So what would Pres. Gingrich do if Adelson asked him?

Phil Weiss caught this before me, but I think it’s relevant to ask what a President Gingrich would do if multi-billionaire Sheldon Adelson, by far the biggest contributor to Gingrich’s Super-PAC, Winning Our Future, asked him to do something on Bibi Netanyahu’s behalf that Newt might not think is in the U.S. national interest?

That’s the question that is raised implicitly — but, unfortunately, not followed up on — by the quick exchange aired on ABC’s “Rock Center” between Ted Koppel and Gingrich:

TED KOPPEL: But what do these multimillionaires expect [from contributing to super-PACs]?

NEWT GINGRICH: They want their candidate to win.

KOPPEL: But there has to be a ‘so what?’ at the end of that. If you win, what does Adelson get out of it?

GINGRICH: He knows I’m very pro-Israel. And that’s the central value of his life. He is very worried that Israel’s going to not survive.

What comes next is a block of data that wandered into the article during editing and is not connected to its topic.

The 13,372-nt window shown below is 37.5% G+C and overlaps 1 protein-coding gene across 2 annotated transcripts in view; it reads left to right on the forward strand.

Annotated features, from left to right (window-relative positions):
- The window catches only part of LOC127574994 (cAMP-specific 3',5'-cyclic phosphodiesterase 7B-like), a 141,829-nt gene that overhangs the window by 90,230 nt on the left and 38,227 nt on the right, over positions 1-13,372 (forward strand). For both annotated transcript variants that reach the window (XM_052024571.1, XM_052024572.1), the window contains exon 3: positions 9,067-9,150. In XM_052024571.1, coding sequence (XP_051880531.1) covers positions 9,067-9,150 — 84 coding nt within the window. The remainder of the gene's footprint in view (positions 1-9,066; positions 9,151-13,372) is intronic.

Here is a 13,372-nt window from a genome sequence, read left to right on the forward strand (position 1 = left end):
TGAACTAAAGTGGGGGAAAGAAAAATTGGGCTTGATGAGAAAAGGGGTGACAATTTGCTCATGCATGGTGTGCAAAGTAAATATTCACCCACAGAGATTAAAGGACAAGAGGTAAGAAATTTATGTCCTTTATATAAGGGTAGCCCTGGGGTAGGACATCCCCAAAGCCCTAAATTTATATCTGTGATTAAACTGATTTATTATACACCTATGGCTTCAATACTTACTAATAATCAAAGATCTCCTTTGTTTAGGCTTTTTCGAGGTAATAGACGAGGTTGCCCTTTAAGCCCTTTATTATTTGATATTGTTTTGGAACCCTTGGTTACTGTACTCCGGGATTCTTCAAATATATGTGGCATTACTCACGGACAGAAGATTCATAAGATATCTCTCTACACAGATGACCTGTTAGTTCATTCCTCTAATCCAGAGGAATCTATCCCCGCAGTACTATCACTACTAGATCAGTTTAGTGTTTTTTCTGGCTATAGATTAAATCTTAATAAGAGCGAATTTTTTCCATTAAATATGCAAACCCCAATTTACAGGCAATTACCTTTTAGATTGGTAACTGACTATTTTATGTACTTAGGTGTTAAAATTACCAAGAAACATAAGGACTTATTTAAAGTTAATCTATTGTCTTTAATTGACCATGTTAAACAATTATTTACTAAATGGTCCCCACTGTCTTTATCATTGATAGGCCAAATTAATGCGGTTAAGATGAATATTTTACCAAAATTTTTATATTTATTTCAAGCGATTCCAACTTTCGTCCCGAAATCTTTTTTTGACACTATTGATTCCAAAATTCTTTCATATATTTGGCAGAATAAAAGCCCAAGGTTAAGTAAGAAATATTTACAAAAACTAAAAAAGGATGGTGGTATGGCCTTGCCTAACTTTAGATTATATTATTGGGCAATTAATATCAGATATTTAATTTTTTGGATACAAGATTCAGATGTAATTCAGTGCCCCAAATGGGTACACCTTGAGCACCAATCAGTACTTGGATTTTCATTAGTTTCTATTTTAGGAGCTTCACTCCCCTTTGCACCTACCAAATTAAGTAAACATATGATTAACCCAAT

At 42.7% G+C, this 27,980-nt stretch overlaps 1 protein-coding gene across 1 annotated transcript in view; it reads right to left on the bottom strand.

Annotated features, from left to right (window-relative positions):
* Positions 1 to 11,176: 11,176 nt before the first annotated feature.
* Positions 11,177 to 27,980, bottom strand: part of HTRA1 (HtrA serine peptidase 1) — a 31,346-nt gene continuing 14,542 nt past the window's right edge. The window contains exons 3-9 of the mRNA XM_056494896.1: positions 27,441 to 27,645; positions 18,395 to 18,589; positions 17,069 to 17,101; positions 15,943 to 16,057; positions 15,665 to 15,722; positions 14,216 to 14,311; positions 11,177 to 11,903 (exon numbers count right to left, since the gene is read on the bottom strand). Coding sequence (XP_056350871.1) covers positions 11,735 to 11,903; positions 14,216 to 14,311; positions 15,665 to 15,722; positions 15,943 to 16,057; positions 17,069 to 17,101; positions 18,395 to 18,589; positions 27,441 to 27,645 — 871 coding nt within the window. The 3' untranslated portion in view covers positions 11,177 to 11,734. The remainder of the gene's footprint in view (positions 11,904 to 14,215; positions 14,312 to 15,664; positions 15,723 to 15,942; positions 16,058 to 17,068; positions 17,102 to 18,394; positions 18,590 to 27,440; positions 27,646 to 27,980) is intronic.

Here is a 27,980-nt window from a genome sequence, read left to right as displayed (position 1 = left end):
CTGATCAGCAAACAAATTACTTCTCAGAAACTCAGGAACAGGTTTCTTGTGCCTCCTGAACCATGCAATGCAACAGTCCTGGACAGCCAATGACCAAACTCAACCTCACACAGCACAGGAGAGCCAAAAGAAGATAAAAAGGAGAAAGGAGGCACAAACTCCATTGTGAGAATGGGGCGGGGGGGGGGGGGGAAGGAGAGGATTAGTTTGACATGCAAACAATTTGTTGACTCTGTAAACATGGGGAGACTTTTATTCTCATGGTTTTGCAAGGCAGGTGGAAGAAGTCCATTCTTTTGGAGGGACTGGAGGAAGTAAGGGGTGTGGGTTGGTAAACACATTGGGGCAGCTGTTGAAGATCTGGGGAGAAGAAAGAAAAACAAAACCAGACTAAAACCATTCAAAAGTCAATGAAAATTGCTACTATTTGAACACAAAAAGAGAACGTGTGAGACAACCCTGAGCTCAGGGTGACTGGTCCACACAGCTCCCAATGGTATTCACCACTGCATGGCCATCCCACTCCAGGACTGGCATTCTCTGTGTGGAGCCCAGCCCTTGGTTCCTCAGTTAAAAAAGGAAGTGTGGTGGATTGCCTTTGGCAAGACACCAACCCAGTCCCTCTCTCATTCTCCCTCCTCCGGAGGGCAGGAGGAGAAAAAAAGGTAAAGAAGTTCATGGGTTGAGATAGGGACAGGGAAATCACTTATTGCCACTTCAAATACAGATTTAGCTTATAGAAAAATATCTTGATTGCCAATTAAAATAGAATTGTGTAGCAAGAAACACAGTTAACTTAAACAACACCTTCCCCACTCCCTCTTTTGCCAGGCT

Perhaps this helps explain some of Gingrich’s more-outrageous statements during the campaign, such as his reference to Palestinians as “terrorists” and an “invented people” and his call for the U.S. to join with Israel in any conventional attack on Iranian nuclear facilities (to ensure that Israel doesn’t use its nuclear weapons in such a strike). It also suggests that, at least insofar as he’s been able to communicate with Gingrich, Adelson’s top priority is Israel, not his hostility for labor unions and devotion to private enterprise, as some have suggested. Israel is the number one issue for him. And, so, if Netanyahu (or Lieberman) wanted to cleanse all those “terrorists” from the West Bank and asked Adelson to press a Pres. Gingrich not to object and to veto any UN Security Council resolution that might condemn such actions, and a new government in Egypt and Jordan’s King Hussein threatened to tear up their respective peace treaties with Israel, how would the former speaker react?

Mitchell wrote more about the Adelson-Gingrich connection here just last week.

Watch Gingrich’s response to Koppel’s questions below:

Jim Lobe

Jim Lobe served for some 30 years as the Washington DC bureau chief for Inter Press Service and is best known for his coverage of U.S. foreign policy and the influence of the neoconservative movement.